Difference between revisions of "Syncthing"

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(Installation: since the package provides user service, there is no need to copy it to ~/.config/systemd/, also 'systemctl --user edit' helps with potential editing - let's keep the ordering implicit, cf. User_talk:Lahwaacz#Invalid_Syncthing_edits)
m (Configuration: Edited a deak link)
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To add another node, click "Add Node" underneath the list of nodes. You will be prompted for their Node ID (which can be found on the other machine by clicking {{ic|Edit > Show ID}}) as well as a short name and the address.
 
To add another node, click "Add Node" underneath the list of nodes. You will be prompted for their Node ID (which can be found on the other machine by clicking {{ic|Edit > Show ID}}) as well as a short name and the address.
If you specify "dynamic" for the address, the syncthing announce server will be used to automatically exchange addresses between nodes. If you want to know more about Node IDs, including the cryptographic implications, you can read the appropriate [https://discourse.syncthing.net/t/how-node-ids-work/365 syncthing discourse page].
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If you specify "dynamic" for the address, the syncthing announce server will be used to automatically exchange addresses between nodes. If you want to know more about Node IDs, including the cryptographic implications, you can read the appropriate [https://github.com/syncthing/syncthing/wiki/Device-IDs syncthing wiki page].
  
 
After saving the configuration, you will be prompted to restart the syncthing server, and once restarted, the changes will be applied.
 
After saving the configuration, you will be prompted to restart the syncthing server, and once restarted, the changes will be applied.

Revision as of 09:08, 26 May 2015

Syncthing is an open-source file synchronization client/server application, written in Go, implementing its own, equally free Block Exchange Protocol. All transit communications between syncthing nodes are encrypted, and all nodes are uniquely identified with cryptographic certificates.

Installation

Syncthing can be installed with the syncthing or the syncthing-gtk package. This latter includes additional features such as synchronization by inotify, desktop notifications and integration with Nautilus, Nemo and Caja.

After installing, you can either run the syncthing binary manually from a terminal, or start it as a systemd/User instance using the provided syncthing.service. Alternatively, you can utilize the syncthing@.service if you require it to run without an active user session.

The systemd services need to be started for a specific user in any case. See Autostart-syncthing for detailed steps how to start them.

When syncthing is started, a web interface will be provided by default on localhost port 8384. If you started syncthing manually, it should open the admin page in your browser.

Note: In syncthing releases before 0.11 (or when you have updated from 0.10) the web interface is available at port 8080. Since port 8080 often conflicts with web development utilities the default port has been changed to port 8384 ('ST' in ASCII).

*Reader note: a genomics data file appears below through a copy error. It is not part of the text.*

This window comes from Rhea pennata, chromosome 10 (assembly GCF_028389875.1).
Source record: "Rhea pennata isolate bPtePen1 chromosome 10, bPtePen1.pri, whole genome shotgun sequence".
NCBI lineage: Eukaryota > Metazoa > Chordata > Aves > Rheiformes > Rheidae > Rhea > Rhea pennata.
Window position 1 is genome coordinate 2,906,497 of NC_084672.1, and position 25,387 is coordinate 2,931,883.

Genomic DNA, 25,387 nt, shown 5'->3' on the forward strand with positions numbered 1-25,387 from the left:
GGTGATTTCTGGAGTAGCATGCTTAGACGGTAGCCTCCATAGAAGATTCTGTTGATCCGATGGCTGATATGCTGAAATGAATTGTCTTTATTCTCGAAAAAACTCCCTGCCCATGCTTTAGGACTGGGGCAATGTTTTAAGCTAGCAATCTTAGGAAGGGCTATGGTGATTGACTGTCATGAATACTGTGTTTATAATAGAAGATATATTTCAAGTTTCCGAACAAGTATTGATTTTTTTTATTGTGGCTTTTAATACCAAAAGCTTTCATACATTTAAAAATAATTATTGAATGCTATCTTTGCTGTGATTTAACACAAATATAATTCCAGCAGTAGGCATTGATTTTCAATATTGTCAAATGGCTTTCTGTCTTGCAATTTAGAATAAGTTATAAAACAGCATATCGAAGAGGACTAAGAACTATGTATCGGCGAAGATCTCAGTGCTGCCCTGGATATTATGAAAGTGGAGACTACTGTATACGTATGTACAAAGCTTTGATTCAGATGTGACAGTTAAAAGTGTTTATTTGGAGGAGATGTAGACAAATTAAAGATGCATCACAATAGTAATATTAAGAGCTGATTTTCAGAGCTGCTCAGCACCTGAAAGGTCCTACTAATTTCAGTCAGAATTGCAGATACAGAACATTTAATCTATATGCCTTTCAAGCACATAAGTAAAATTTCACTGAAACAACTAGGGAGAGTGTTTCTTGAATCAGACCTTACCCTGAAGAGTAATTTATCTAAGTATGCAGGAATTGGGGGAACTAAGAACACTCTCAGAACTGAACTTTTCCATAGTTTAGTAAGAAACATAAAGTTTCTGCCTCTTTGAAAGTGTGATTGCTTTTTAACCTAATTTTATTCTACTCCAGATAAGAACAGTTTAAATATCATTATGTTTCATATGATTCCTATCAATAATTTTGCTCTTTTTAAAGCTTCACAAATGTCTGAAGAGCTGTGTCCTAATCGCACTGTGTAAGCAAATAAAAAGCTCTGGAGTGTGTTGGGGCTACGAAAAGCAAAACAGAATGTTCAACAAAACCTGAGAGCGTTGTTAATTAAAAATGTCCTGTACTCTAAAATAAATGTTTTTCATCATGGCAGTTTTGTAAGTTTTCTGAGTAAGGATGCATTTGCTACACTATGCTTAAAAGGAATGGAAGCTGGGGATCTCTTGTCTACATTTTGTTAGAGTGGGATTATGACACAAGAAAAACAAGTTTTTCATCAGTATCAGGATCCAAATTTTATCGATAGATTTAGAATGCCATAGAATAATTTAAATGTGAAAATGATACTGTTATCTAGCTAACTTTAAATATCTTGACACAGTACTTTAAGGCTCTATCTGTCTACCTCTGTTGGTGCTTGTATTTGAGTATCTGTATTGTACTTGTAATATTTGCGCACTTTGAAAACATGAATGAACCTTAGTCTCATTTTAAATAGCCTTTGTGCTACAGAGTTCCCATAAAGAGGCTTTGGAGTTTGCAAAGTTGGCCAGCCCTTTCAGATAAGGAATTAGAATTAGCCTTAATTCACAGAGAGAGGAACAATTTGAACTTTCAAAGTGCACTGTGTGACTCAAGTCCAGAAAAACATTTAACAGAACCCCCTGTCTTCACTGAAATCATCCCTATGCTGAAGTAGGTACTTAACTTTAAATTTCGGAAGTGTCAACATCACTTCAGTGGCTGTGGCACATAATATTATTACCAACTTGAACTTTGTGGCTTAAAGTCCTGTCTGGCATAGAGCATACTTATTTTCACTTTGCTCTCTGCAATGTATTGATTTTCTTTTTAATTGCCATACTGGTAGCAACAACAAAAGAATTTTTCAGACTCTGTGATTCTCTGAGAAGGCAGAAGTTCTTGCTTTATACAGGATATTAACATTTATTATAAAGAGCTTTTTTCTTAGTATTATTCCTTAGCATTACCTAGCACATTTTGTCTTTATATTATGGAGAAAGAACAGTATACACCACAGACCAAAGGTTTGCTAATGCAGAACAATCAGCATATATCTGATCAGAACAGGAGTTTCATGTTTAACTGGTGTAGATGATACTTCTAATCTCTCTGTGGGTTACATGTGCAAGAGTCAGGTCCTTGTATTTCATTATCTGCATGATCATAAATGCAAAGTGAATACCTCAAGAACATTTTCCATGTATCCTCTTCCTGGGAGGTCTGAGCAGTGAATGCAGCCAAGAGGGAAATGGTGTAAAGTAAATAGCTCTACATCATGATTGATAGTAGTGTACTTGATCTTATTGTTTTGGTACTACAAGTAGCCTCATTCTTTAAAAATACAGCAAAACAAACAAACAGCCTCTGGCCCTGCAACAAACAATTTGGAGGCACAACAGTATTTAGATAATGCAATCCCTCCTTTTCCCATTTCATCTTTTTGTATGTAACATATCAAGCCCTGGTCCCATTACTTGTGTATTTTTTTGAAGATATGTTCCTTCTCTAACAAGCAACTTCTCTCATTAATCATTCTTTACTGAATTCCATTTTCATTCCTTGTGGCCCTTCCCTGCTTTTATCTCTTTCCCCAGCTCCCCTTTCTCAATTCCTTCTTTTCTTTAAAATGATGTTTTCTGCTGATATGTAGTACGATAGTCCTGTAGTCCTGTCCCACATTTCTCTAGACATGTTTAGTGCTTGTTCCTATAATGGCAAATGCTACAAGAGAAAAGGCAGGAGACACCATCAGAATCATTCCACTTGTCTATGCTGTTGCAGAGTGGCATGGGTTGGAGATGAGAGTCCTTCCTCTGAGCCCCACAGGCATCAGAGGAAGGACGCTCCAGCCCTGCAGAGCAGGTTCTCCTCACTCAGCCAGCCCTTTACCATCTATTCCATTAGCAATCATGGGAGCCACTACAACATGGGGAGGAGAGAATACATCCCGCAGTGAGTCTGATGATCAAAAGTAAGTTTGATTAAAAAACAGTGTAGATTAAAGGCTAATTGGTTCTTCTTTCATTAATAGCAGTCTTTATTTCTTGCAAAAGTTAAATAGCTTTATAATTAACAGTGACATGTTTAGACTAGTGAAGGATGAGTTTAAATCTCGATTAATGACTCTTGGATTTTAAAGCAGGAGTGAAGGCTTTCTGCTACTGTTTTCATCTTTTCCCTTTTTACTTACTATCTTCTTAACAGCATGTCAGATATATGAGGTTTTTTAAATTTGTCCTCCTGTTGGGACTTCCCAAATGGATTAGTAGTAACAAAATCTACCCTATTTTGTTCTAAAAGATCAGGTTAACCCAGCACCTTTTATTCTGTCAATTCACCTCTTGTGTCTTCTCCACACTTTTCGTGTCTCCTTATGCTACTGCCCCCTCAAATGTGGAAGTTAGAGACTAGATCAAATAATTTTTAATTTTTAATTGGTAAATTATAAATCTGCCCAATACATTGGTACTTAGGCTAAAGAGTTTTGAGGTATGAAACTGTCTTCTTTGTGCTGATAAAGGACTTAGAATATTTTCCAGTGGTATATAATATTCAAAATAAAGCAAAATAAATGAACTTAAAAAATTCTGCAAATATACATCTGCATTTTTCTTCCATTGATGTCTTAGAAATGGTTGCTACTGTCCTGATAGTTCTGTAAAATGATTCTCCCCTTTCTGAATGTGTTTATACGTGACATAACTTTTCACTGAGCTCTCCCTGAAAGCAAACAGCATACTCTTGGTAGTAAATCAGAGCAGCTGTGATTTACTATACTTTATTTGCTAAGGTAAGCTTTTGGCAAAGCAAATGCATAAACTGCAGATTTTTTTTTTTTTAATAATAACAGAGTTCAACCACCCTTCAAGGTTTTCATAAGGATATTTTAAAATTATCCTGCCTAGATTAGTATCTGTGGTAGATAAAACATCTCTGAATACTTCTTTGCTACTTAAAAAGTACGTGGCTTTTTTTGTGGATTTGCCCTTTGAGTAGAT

Tip: You can run multiple copies of syncthing, but only one instance per user as syncthing locks the database to it. Check logs for errors related to locked database.

Configuration

After installation Syncthing already has a proper start-up configuration. You may now add new servers and/or folders by visiting the web interface. For detailed instructions on how to set up a simple network, read Syncthing's getting started.

After a successful first start, it will create the default repository at ~/Sync. You can see this in the web admin interface. On the right is the list of nodes you have added. On the left is the list of repositories, which are folders you can choose to share with other nodes.

To add another node, click "Add Node" underneath the list of nodes. You will be prompted for their Node ID (which can be found on the other machine by clicking Edit > Show ID) as well as a short name and the address. If you specify "dynamic" for the address, the syncthing announce server will be used to automatically exchange addresses between nodes. If you want to know more about Node IDs, including the cryptographic implications, you can read the appropriate syncthing wiki page.

After saving the configuration, you will be prompted to restart the syncthing server, and once restarted, the changes will be applied.

Next, you can either change the configuration of the default node (click its name and then Edit), or create a new one to share data with. Simply tick the node you wish to share the data with, and they will have permission to access it.

Use Inotify

Inotify (inode notify) is a Linux kernel subsystem that acts to extend filesystems to notice changes to the filesystem, and report those changes to applications. Syncthing does not support Inotify yet but there is an official extension module which talks to the Syncthing REST API. The usage of Inotify avoids expensive rescans every minute. The rescan interval of each folder can be safely increased to 3600 (an hour) or even 86400 (a day). syncthing-inotifyAUR can be installed from AUR. There are systemd service files available so you just have to enable and start it:

# systemctl enable syncthing-inotify@user.service
# systemctl start syncthing-inotify@user.service

Or as a user unit:

$ systemctl --user enable syncthing-inotify.service
$ systemctl --user start syncthing-inotify.service

The syncthing-inotify service requires syncthing so you don't have to start/enable syncthing seperately.

Troubleshooting

See Debugging syncthing.